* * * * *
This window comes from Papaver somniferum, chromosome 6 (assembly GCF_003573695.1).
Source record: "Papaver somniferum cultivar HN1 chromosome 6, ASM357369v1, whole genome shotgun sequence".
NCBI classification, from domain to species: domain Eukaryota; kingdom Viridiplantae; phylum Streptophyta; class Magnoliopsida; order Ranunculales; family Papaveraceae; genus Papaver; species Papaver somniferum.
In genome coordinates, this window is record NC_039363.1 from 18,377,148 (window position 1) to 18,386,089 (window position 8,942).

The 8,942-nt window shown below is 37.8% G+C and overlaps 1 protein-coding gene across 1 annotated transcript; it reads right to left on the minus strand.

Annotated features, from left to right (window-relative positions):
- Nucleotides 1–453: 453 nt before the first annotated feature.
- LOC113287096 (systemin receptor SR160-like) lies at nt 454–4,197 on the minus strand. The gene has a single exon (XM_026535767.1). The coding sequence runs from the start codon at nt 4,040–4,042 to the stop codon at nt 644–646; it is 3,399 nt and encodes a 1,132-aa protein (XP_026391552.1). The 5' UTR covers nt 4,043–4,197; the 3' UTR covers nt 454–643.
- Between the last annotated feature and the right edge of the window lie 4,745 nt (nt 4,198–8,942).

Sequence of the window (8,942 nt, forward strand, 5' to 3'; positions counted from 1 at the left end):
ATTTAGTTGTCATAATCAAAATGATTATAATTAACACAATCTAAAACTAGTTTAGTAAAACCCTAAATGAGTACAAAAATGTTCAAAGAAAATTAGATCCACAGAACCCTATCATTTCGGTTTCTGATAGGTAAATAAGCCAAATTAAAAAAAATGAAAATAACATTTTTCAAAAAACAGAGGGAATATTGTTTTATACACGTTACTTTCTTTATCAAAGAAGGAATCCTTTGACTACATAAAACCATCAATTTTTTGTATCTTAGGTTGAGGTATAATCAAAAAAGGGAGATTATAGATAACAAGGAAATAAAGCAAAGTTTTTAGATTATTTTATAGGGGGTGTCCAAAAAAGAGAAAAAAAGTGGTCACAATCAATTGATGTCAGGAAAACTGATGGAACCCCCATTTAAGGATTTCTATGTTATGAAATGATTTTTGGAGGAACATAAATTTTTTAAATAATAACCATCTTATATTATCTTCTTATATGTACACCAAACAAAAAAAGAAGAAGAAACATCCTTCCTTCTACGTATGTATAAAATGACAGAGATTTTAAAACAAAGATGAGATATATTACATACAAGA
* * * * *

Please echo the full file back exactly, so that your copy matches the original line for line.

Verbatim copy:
This window comes from Papaver somniferum, chromosome 6 (assembly GCF_003573695.1).
Source record: "Papaver somniferum cultivar HN1 chromosome 6, ASM357369v1, whole genome shotgun sequence".
NCBI classification, from domain to species: domain Eukaryota; kingdom Viridiplantae; phylum Streptophyta; class Magnoliopsida; order Ranunculales; family Papaveraceae; genus Papaver; species Papaver somniferum.
In genome coordinates, this window is record NC_039363.1 from 18,377,148 (window position 1) to 18,386,089 (window position 8,942).

The 8,942-nt window shown below is 37.8% G+C and overlaps 1 protein-coding gene across 1 annotated transcript; it reads right to left on the minus strand.

Annotated features, from left to right (window-relative positions):
- Nucleotides 1–453: 453 nt before the first annotated feature.
- LOC113287096 (systemin receptor SR160-like) lies at nt 454–4,197 on the minus strand. The gene has a single exon (XM_026535767.1). The coding sequence runs from the start codon at nt 4,040–4,042 to the stop codon at nt 644–646; it is 3,399 nt and encodes a 1,132-aa protein (XP_026391552.1). The 5' UTR covers nt 4,043–4,197; the 3' UTR covers nt 454–643.
- Between the last annotated feature and the right edge of the window lie 4,745 nt (nt 4,198–8,942).

Sequence of the window (8,942 nt, forward strand, 5' to 3'; positions counted from 1 at the left end):
ATTTAGTTGTCATAATCAAAATGATTATAATTAACACAATCTAAAACTAGTTTAGTAAAACCCTAAATGAGTACAAAAATGTTCAAAGAAAATTAGATCCACAGAACCCTATCATTTCGGTTTCTGATAGGTAAATAAGCCAAATTAAAAAAAATGAAAATAACATTTTTCAAAAAACAGAGGGAATATTGTTTTATACACGTTACTTTCTTTATCAAAGAAGGAATCCTTTGACTACATAAAACCATCAATTTTTTGTATCTTAGGTTGAGGTATAATCAAAAAAGGGAGATTATAGATAACAAGGAAATAAAGCAAAGTTTTTAGATTATTTTATAGGGGGTGTCCAAAAAAGAGAAAAAAAGTGGTCACAATCAATTGATGTCAGGAAAACTGATGGAACCCCCATTTAAGGATTTCTATGTTATGAAATGATTTTTGGAGGAACATAAATTTTTTAAATAATAACCATCTTATATTATCTTCTTATATGTACACCAAACAAAAAAAGAAGAAGAAACATCCTTCCTTCTACGTATGTATAAAATGACAGAGATTTTAAAACAAAGATGAGATATATTACATACAAGA